Between Birth and Death

The quality/quanity question.  This is a big one for my family…I think my dad was always depressed and on the verge of depression…he made no bones about the fact that he was ready to die when it was time.  As a young mother of two, I absolutely could not understand this mentality…after all, he had a daughter and two grandaughters..wasn’t that enough…

Flash over to the maternal side.  I have a mother and Aunt who absolutely didn’t/don’t want to die no matter what.  Speaking from my opinion only, my mother had a crappy life.  She was angry, bitter, totally alone and spent lots of energy faking it for everyone else so they would think she was a sweet little old lady.  worked some times?  But she did not want to die…quality be damned..it was quanity.

Aunt Frances is totally fighting it tonight.  She is a God fearing, bible thumping believer that does not want to die.  I’m not understanding this.  He and I just discussed tonight that I may be skewed…Perhaps I don’t hold life to a high enough value.  I do not want to die today…I’m not afraid to die, I’m just not done.  Aunt Frances has had at least one stroke, 4 seizures in the last 12 hours, she can’t talk for the most part, can’t move her left arm, she is in pain due to serious neurological problems with her back and legs…and the woman was able to say…I will get well.  What is this strength, what is this desire at 93 years old to climb the hill to health dragging along this body that no longer works…where does someone reach soooo far down and say…I will get well?

Should I be ashamed to want to chuck it all if I end up in her condition.  I am not understanding…is there something I am missing?

4 thoughts on “Between Birth and Death

  1. It’s the fight. There are some among us humans that enjoy the fight. We hate losing…even to death. I think you’re Mom and Aunt enjoy(ed) the fight. Death is the enemy to them rather than welcome relief. Submitting to death is morally equivalent to submitting to Satan.Others, like myself, prefer to set the rules for the fight before it starts. What rules you ask? A living will that specifically lays out when to keep me alive and when to let me go. Coma? Give me 2 weeks. If I don’t wake up; pull the plug. Stroke? No improvement in a month? Let me go. Cancer? If no improvement after treatment, give me pain drugs, cut the food and water..let me die. In any case, the main imperative is to make it known what your choices are and where the lines are drawn while you are still healthy. That way, when your time comes, your wishes will be honored. Whether you choose to fight like Aunt Francis or set rules for ending it like I did, individual choice has to be preserved. No government, no family member, no doctor or caregiver should be allowed to make that choice for you. The choice should be yours.Your Aunt wants to fight. Leave her to it.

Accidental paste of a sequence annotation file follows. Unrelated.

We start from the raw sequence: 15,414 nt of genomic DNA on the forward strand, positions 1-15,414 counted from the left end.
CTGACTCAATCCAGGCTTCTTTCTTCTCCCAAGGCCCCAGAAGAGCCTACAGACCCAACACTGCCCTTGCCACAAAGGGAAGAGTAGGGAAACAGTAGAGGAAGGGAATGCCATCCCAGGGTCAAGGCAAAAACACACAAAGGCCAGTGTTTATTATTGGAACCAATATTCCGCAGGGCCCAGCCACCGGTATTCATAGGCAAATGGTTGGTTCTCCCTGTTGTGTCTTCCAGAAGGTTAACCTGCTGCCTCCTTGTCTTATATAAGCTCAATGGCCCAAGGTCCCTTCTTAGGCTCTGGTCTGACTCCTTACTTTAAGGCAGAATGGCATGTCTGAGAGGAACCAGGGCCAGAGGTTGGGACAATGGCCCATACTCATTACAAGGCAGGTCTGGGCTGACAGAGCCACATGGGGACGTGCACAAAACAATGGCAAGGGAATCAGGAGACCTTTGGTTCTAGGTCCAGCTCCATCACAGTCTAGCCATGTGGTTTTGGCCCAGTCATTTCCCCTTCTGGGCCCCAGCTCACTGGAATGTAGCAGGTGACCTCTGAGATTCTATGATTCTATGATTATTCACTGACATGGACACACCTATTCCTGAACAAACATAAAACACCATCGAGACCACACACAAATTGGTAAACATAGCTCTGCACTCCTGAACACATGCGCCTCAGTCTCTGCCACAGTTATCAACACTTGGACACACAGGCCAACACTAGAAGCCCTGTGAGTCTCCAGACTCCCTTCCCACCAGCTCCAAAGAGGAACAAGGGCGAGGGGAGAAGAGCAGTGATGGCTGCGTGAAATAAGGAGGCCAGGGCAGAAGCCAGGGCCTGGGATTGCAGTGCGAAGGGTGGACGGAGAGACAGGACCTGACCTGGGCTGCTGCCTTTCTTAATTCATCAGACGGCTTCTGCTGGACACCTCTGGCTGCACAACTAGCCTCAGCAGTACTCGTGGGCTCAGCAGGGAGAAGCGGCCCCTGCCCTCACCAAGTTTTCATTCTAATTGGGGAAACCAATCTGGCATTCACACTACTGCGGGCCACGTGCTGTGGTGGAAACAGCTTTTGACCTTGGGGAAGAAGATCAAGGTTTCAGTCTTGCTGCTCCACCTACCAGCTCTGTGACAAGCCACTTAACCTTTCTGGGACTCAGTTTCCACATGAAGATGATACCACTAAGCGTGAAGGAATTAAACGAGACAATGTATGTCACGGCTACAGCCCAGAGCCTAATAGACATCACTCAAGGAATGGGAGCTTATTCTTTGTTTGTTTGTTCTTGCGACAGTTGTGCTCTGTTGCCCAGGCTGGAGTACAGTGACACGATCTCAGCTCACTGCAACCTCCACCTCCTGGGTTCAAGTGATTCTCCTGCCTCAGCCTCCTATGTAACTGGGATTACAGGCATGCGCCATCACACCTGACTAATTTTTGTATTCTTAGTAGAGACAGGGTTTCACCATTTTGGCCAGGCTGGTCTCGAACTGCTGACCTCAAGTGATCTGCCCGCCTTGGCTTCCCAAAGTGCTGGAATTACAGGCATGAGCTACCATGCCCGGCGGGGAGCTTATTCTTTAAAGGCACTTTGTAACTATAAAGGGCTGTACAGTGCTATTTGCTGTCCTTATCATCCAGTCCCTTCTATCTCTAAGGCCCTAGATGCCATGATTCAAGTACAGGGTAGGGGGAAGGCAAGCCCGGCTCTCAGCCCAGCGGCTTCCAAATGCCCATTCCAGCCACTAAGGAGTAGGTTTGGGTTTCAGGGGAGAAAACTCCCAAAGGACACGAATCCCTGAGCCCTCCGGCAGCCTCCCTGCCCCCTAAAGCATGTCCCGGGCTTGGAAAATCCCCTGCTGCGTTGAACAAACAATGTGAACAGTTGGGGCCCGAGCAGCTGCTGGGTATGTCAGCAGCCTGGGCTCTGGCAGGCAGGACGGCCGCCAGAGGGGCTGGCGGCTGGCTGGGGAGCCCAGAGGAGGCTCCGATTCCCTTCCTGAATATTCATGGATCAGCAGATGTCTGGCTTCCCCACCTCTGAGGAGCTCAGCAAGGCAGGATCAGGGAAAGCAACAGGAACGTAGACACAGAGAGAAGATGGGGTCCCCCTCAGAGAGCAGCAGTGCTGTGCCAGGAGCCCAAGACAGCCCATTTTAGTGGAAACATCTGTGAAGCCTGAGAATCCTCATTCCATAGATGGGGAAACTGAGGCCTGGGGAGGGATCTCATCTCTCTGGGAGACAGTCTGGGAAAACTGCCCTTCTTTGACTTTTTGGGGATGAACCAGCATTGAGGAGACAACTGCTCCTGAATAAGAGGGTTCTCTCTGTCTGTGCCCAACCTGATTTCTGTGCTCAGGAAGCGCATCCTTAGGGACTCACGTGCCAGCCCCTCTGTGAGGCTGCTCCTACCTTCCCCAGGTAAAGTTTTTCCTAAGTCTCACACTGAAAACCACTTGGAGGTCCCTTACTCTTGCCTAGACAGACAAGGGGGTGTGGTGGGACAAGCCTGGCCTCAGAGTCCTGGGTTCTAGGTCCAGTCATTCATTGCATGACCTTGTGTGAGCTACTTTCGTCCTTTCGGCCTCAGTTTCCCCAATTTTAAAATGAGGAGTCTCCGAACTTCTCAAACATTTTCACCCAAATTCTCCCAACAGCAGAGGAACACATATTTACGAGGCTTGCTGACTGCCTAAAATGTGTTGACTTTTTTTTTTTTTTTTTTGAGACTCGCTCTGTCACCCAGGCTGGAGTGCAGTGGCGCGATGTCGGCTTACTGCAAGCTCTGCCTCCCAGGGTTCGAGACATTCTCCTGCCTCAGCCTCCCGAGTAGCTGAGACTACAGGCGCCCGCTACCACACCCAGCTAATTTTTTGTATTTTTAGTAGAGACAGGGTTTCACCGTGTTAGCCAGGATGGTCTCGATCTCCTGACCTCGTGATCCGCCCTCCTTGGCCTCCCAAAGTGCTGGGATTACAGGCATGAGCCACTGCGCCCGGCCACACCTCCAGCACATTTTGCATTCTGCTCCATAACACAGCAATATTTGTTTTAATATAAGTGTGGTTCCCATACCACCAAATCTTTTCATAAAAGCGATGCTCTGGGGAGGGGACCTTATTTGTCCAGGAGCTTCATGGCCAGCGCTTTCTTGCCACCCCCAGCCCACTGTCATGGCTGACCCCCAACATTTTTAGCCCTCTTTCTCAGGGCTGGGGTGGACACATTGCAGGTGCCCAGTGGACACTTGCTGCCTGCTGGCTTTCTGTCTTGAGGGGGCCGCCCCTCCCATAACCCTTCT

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  2. ‘nah, you’re just not there yet.  You’re still young and healthy, so how could you possible know what it’s like to be in her situation? Just because the body changes doesn’t mean your mind isn’t still your mind…

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  3. At 70, I can only tell you that as you get closer statistically to your mortality your feelings may change about how strongly you are willing to fight to stay here.  Personally, I put a lot of effort into improving and maintaining my health, but many of my friends do not.  However, I am not yet in deep discomfort physically so I don’t know what I will do then.

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  4. After all that she was able to say she will get well???? WOW!  If I should live to be 93 I suer hope that I have my mind and be able to function a little….if my mind is gone…..that just scares meHang in there!!!!

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